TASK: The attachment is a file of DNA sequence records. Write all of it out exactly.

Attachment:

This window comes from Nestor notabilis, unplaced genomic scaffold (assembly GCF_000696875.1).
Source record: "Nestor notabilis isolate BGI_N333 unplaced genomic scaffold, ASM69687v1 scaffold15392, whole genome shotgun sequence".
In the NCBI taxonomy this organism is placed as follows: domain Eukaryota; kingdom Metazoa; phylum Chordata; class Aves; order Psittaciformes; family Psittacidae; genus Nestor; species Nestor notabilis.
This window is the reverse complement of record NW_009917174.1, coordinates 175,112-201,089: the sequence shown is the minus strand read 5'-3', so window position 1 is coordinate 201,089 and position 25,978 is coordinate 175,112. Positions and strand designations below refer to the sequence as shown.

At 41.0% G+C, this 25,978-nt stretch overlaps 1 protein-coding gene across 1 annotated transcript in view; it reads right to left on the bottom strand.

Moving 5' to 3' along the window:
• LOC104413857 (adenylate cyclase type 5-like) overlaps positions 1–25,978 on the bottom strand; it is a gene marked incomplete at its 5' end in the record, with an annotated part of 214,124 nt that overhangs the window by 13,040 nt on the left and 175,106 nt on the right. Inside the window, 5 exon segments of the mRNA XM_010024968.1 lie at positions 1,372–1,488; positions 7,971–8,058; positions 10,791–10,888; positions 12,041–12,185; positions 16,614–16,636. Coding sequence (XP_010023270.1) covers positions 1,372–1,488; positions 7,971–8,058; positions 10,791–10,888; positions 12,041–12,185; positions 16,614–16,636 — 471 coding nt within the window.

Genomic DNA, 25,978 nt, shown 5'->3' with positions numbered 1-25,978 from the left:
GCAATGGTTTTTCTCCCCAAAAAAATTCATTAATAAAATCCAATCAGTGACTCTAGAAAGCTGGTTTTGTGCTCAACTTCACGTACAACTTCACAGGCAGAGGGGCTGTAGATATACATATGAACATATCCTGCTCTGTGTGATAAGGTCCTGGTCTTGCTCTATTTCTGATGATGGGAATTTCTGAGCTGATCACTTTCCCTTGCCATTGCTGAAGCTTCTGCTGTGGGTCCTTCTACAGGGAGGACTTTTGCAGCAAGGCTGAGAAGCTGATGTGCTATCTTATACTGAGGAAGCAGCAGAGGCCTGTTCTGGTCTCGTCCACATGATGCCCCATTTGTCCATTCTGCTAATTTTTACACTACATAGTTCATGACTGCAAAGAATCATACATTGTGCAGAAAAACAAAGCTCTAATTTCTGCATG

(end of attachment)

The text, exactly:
This window comes from Nestor notabilis, unplaced genomic scaffold (assembly GCF_000696875.1).
Source record: "Nestor notabilis isolate BGI_N333 unplaced genomic scaffold, ASM69687v1 scaffold15392, whole genome shotgun sequence".
In the NCBI taxonomy this organism is placed as follows: domain Eukaryota; kingdom Metazoa; phylum Chordata; class Aves; order Psittaciformes; family Psittacidae; genus Nestor; species Nestor notabilis.
This window is the reverse complement of record NW_009917174.1, coordinates 175,112-201,089: the sequence shown is the minus strand read 5'-3', so window position 1 is coordinate 201,089 and position 25,978 is coordinate 175,112. Positions and strand designations below refer to the sequence as shown.

At 41.0% G+C, this 25,978-nt stretch overlaps 1 protein-coding gene across 1 annotated transcript in view; it reads right to left on the bottom strand.

Moving 5' to 3' along the window:
• LOC104413857 (adenylate cyclase type 5-like) overlaps positions 1–25,978 on the bottom strand; it is a gene marked incomplete at its 5' end in the record, with an annotated part of 214,124 nt that overhangs the window by 13,040 nt on the left and 175,106 nt on the right. Inside the window, 5 exon segments of the mRNA XM_010024968.1 lie at positions 1,372–1,488; positions 7,971–8,058; positions 10,791–10,888; positions 12,041–12,185; positions 16,614–16,636. Coding sequence (XP_010023270.1) covers positions 1,372–1,488; positions 7,971–8,058; positions 10,791–10,888; positions 12,041–12,185; positions 16,614–16,636 — 471 coding nt within the window.

Genomic DNA, 25,978 nt, shown 5'->3' with positions numbered 1-25,978 from the left:
GCAATGGTTTTTCTCCCCAAAAAAATTCATTAATAAAATCCAATCAGTGACTCTAGAAAGCTGGTTTTGTGCTCAACTTCACGTACAACTTCACAGGCAGAGGGGCTGTAGATATACATATGAACATATCCTGCTCTGTGTGATAAGGTCCTGGTCTTGCTCTATTTCTGATGATGGGAATTTCTGAGCTGATCACTTTCCCTTGCCATTGCTGAAGCTTCTGCTGTGGGTCCTTCTACAGGGAGGACTTTTGCAGCAAGGCTGAGAAGCTGATGTGCTATCTTATACTGAGGAAGCAGCAGAGGCCTGTTCTGGTCTCGTCCACATGATGCCCCATTTGTCCATTCTGCTAATTTTTACACTACATAGTTCATGACTGCAAAGAATCATACATTGTGCAGAAAAACAAAGCTCTAATTTCTGCATG